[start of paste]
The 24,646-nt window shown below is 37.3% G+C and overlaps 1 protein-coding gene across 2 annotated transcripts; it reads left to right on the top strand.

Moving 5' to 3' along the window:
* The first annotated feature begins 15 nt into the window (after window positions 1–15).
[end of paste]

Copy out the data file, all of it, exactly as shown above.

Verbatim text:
The 24,646-nt window shown below is 37.3% G+C and overlaps 1 protein-coding gene across 2 annotated transcripts; it reads left to right on the top strand.

Moving 5' to 3' along the window:
* The first annotated feature begins 15 nt into the window (after window positions 1–15).